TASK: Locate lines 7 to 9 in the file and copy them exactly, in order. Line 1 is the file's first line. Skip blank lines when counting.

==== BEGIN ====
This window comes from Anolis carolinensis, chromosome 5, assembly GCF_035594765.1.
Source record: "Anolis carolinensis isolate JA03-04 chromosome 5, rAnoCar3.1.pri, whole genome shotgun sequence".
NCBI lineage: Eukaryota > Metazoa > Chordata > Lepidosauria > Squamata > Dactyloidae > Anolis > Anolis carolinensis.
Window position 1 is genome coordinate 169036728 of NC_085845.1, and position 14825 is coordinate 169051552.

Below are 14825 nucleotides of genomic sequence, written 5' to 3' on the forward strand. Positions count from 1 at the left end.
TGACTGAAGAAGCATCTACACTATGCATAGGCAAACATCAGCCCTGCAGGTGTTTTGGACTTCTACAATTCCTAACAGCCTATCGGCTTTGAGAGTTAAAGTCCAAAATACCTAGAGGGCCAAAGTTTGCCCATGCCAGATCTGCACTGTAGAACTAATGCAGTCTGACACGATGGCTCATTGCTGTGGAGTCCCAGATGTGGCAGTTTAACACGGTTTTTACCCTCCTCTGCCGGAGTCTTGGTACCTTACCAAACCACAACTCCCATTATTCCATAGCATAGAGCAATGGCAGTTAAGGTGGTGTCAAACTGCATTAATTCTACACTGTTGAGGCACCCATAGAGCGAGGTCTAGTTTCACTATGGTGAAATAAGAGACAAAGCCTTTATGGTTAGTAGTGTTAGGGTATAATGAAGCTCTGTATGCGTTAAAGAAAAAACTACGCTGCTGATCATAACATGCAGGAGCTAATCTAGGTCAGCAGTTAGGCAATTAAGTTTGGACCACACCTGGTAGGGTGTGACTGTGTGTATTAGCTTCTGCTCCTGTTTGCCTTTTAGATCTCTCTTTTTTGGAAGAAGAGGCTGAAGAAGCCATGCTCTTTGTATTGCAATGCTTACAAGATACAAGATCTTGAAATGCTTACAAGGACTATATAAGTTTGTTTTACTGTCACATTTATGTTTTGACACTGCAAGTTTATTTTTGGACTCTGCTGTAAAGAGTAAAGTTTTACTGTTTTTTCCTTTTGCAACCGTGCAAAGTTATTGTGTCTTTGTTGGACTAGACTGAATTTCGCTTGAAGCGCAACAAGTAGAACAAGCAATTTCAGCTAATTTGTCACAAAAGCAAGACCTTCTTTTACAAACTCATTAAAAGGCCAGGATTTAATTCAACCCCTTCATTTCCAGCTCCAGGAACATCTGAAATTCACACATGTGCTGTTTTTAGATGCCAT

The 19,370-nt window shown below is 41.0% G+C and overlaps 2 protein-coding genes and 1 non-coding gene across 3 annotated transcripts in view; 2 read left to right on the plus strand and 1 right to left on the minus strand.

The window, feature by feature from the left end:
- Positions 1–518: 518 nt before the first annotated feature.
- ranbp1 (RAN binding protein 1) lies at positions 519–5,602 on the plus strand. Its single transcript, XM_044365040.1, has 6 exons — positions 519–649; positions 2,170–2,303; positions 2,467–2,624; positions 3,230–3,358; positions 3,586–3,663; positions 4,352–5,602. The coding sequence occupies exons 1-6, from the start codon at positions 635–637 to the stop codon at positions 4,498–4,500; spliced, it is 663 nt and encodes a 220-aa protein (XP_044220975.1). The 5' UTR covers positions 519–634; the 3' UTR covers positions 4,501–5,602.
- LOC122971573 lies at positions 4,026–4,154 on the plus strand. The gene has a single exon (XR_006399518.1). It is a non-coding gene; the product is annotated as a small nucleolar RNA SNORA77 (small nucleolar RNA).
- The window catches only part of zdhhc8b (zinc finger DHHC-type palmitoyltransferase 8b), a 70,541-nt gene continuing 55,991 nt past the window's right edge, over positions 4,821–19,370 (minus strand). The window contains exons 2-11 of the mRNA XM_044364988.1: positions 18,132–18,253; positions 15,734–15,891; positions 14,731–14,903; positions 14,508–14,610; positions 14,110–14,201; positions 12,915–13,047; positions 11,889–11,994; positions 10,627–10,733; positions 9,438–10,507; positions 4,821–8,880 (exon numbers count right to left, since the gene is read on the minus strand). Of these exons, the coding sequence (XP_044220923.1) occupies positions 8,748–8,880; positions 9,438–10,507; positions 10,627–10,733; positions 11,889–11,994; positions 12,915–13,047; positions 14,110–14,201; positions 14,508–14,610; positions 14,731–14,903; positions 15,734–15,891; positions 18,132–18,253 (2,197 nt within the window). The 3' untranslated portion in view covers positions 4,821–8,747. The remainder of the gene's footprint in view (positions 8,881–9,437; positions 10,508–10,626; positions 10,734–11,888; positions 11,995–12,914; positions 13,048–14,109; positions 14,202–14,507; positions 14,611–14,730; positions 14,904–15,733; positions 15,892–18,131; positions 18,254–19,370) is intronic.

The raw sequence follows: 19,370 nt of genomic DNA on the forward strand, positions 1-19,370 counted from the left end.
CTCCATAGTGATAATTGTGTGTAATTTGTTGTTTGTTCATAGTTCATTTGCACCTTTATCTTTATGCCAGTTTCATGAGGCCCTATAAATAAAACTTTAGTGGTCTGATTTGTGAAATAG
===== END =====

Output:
The 19,370-nt window shown below is 41.0% G+C and overlaps 2 protein-coding genes and 1 non-coding gene across 3 annotated transcripts in view; 2 read left to right on the plus strand and 1 right to left on the minus strand.

The window, feature by feature from the left end:
- Positions 1–518: 518 nt before the first annotated feature.